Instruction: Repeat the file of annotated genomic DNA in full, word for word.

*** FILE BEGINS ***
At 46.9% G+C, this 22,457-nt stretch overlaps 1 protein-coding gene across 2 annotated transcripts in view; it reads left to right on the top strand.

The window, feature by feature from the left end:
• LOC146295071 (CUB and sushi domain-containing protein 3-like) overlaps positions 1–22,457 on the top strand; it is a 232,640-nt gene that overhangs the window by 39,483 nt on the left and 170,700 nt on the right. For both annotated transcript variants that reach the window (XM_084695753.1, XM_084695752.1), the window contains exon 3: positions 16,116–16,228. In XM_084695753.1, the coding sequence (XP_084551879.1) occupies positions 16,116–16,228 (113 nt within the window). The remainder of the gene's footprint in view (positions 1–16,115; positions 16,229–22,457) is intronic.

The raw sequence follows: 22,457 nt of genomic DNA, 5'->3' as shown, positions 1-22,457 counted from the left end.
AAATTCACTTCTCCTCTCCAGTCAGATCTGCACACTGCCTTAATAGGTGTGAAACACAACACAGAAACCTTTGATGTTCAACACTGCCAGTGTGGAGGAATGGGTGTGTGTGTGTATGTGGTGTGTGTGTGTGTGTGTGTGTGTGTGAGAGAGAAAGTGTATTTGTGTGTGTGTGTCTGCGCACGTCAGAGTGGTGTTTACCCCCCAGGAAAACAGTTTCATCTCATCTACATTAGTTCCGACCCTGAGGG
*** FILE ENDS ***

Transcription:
At 46.9% G+C, this 22,457-nt stretch overlaps 1 protein-coding gene across 2 annotated transcripts in view; it reads left to right on the top strand.

The window, feature by feature from the left end:
• LOC146295071 (CUB and sushi domain-containing protein 3-like) overlaps positions 1–22,457 on the top strand; it is a 232,640-nt gene that overhangs the window by 39,483 nt on the left and 170,700 nt on the right. For both annotated transcript variants that reach the window (XM_084695753.1, XM_084695752.1), the window contains exon 3: positions 16,116–16,228. In XM_084695753.1, the coding sequence (XP_084551879.1) occupies positions 16,116–16,228 (113 nt within the window). The remainder of the gene's footprint in view (positions 1–16,115; positions 16,229–22,457) is intronic.

The raw sequence follows: 22,457 nt of genomic DNA, 5'->3' as shown, positions 1-22,457 counted from the left end.
AAATTCACTTCTCCTCTCCAGTCAGATCTGCACACTGCCTTAATAGGTGTGAAACACAACACAGAAACCTTTGATGTTCAACACTGCCAGTGTGGAGGAATGGGTGTGTGTGTGTATGTGGTGTGTGTGTGTGTGTGTGTGTGTGTGAGAGAGAAAGTGTATTTGTGTGTGTGTGTCTGCGCACGTCAGAGTGGTGTTTACCCCCCAGGAAAACAGTTTCATCTCATCTACATTAGTTCCGACCCTGAGGG